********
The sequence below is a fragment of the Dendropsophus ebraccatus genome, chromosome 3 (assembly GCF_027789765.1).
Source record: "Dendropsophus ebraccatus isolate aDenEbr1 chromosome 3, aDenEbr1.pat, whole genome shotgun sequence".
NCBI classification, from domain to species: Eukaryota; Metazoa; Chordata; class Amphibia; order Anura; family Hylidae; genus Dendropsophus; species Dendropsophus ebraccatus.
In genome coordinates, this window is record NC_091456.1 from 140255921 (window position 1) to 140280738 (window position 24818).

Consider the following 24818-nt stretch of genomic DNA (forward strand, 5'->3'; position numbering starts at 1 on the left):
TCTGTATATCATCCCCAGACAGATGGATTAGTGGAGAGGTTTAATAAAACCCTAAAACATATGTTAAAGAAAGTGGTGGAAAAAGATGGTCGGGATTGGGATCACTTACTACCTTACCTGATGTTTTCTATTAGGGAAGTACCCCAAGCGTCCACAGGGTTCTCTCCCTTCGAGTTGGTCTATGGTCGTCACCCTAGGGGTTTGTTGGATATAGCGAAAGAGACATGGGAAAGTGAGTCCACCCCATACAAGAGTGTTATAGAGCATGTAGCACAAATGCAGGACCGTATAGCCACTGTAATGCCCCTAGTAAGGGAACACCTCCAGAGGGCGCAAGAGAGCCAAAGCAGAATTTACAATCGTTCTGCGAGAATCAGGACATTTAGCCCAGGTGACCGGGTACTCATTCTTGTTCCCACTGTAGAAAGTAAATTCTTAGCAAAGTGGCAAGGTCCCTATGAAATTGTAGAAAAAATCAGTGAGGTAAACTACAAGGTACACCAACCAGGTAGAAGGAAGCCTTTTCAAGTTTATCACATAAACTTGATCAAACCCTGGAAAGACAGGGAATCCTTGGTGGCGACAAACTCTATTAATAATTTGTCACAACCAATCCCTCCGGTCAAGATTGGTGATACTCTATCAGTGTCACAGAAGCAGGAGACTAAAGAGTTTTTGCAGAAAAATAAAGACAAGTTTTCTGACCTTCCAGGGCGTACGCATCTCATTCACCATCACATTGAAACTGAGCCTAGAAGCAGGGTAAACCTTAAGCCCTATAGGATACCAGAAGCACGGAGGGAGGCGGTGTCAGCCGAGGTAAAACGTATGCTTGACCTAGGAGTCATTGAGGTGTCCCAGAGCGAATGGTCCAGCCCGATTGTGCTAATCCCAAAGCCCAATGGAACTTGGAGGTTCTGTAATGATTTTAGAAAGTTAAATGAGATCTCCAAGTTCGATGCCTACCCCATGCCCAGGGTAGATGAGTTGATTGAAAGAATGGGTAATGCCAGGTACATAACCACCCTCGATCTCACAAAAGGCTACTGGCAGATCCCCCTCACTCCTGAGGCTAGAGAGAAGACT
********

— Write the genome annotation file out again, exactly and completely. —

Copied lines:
The sequence below is a fragment of the Dendropsophus ebraccatus genome, chromosome 3 (assembly GCF_027789765.1).
Source record: "Dendropsophus ebraccatus isolate aDenEbr1 chromosome 3, aDenEbr1.pat, whole genome shotgun sequence".
NCBI classification, from domain to species: Eukaryota; Metazoa; Chordata; class Amphibia; order Anura; family Hylidae; genus Dendropsophus; species Dendropsophus ebraccatus.
In genome coordinates, this window is record NC_091456.1 from 140255921 (window position 1) to 140280738 (window position 24818).

Consider the following 24818-nt stretch of genomic DNA (forward strand, 5'->3'; position numbering starts at 1 on the left):
TCTGTATATCATCCCCAGACAGATGGATTAGTGGAGAGGTTTAATAAAACCCTAAAACATATGTTAAAGAAAGTGGTGGAAAAAGATGGTCGGGATTGGGATCACTTACTACCTTACCTGATGTTTTCTATTAGGGAAGTACCCCAAGCGTCCACAGGGTTCTCTCCCTTCGAGTTGGTCTATGGTCGTCACCCTAGGGGTTTGTTGGATATAGCGAAAGAGACATGGGAAAGTGAGTCCACCCCATACAAGAGTGTTATAGAGCATGTAGCACAAATGCAGGACCGTATAGCCACTGTAATGCCCCTAGTAAGGGAACACCTCCAGAGGGCGCAAGAGAGCCAAAGCAGAATTTACAATCGTTCTGCGAGAATCAGGACATTTAGCCCAGGTGACCGGGTACTCATTCTTGTTCCCACTGTAGAAAGTAAATTCTTAGCAAAGTGGCAAGGTCCCTATGAAATTGTAGAAAAAATCAGTGAGGTAAACTACAAGGTACACCAACCAGGTAGAAGGAAGCCTTTTCAAGTTTATCACATAAACTTGATCAAACCCTGGAAAGACAGGGAATCCTTGGTGGCGACAAACTCTATTAATAATTTGTCACAACCAATCCCTCCGGTCAAGATTGGTGATACTCTATCAGTGTCACAGAAGCAGGAGACTAAAGAGTTTTTGCAGAAAAATAAAGACAAGTTTTCTGACCTTCCAGGGCGTACGCATCTCATTCACCATCACATTGAAACTGAGCCTAGAAGCAGGGTAAACCTTAAGCCCTATAGGATACCAGAAGCACGGAGGGAGGCGGTGTCAGCCGAGGTAAAACGTATGCTTGACCTAGGAGTCATTGAGGTGTCCCAGAGCGAATGGTCCAGCCCGATTGTGCTAATCCCAAAGCCCAATGGAACTTGGAGGTTCTGTAATGATTTTAGAAAGTTAAATGAGATCTCCAAGTTCGATGCCTACCCCATGCCCAGGGTAGATGAGTTGATTGAAAGAATGGGTAATGCCAGGTACATAACCACCCTCGATCTCACAAAAGGCTACTGGCAGATCCCCCTCACTCCTGAGGCTAGAGAGAAGACT